Any new college at Woodlands Meed won’t be ready until at least 2023

Governors at Woodlands Meed have suggested West Sussex County Council only plans to ‘patch up’ their old prefabricated buildings rather than build a new college.

Friday, 31st January 2020, 10:45 am
Updated Friday, 31st January 2020, 10:53 am
Nigel Jupp with Woodlands Meed campaigners

Staff and campaigners at the special school, in Burgess Hill, have been fighting for a new college since 2012. There was optimism in February when the council announced £20m would be included in its capital programme.

Now alarm bells have sounded after some carefully chosen words from Nigel Jupp, cabinet member for education, when asked to confirm the earliest date the college could open.

Responding to the question from Labour leader Michael Jones at a meeting of the cabinet, Mr Jupp said ‘the earliest reasonable date to expect any new investment to be open and usable would be probably in the middle to autumn of 2023’.

Marion Wilcock, chairman of governors at Woodlands Meed, queried his choice of words.

She said: “He has constantly referenced sums of ‘up to £20m’ and referred to ‘enhanced facilities’ and ‘any new investment”.

“The governors have interpreted these careful and on occasion self-corrected remarks as signally that [the council] do not propose to carry out a new build but are looking to patch up the current prefabricated building and Portacabins.”

The aim had been to open a new college on the current site in Birchwood Grove Road in September 2021 but Mr Jupp gave a number of reasons for the delay while officers worked on a ‘realistic and prudent programme for all the various issues that have to be overcome’.

The issues were threefold – the need for planning consent, questions about access to the site, and discussions with Sport England about the use of the playing fields.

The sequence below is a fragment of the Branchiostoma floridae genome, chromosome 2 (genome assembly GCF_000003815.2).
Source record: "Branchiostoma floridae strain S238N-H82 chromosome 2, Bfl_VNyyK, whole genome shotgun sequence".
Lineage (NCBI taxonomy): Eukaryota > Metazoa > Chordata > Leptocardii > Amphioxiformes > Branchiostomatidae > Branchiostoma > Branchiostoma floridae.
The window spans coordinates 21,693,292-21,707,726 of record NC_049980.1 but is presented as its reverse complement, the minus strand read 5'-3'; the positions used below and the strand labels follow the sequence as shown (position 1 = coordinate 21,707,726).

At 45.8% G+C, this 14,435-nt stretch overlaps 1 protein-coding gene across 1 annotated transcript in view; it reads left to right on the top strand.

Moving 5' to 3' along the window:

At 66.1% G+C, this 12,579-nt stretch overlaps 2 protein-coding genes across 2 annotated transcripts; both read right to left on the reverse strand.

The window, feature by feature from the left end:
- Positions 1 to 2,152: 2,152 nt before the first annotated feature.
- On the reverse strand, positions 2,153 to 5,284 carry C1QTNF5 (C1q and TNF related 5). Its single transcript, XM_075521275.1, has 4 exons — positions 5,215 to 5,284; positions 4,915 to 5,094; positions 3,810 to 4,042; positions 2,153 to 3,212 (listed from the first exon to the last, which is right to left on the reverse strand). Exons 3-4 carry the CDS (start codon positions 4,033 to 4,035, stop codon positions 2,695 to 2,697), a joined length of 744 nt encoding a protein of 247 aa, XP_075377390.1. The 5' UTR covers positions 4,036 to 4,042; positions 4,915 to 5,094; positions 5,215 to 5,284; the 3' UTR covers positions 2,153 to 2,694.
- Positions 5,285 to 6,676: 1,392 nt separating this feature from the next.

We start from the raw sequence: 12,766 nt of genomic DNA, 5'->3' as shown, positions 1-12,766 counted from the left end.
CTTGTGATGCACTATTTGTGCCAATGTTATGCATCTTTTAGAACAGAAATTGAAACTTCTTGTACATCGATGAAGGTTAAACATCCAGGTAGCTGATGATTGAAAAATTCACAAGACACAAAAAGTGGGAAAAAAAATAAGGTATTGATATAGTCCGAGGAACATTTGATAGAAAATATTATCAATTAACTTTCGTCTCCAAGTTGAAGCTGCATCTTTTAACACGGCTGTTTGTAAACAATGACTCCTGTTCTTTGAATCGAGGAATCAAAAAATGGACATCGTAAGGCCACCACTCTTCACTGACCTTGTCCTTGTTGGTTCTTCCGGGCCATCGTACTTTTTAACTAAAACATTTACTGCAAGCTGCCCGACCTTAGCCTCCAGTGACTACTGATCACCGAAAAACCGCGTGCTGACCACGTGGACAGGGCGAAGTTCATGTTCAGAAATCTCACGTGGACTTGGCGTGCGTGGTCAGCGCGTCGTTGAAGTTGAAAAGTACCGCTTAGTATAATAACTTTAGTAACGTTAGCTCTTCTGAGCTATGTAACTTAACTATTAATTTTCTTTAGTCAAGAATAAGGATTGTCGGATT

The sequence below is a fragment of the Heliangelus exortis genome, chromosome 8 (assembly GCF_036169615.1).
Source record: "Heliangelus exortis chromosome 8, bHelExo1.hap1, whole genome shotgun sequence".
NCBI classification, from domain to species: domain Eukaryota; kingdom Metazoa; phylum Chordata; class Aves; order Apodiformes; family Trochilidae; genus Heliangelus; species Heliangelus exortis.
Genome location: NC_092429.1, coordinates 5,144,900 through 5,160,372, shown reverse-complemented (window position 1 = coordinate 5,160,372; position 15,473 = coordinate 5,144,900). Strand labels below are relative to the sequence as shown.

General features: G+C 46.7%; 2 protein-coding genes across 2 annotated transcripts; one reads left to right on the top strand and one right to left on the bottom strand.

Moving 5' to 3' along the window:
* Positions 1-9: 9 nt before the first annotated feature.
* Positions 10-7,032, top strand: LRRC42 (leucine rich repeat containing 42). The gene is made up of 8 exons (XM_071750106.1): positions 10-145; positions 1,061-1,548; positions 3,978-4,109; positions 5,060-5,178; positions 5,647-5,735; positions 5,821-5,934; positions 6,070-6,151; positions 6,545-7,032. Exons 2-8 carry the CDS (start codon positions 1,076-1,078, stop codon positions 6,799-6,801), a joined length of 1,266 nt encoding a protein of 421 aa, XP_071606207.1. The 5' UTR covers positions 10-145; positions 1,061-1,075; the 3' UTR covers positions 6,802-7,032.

Another issue was the council’s decision to spend money on a review of the condition of the current college – which had been branded not fit for purpose.

While campaigners and governors felt the review was unnecessary, saying the information needed was already available, Mr Jupp insisted it was necessary to assure the council could ‘acquit ourselves in terms of value for money’.

Leader Paul Marshall assured cabinet members the results of the review were expected by the end of January and would be given to the school to examine.

But Mrs Wilcock said this had not yet happened.

Speaking on January 30, she added: “The governors have been told this morning that in fact the condition survey is still not available, but a meeting is to be set up in the week after next to discuss the survey reports which should then be available.”

Mr Marshall said the council had made a ‘significant commitment’ to Woodlands Meed, adding: “I feel this council has moved significantly – that doesn’t help those people who are directly affected by this – but I think this council has moved significantly to deliver.”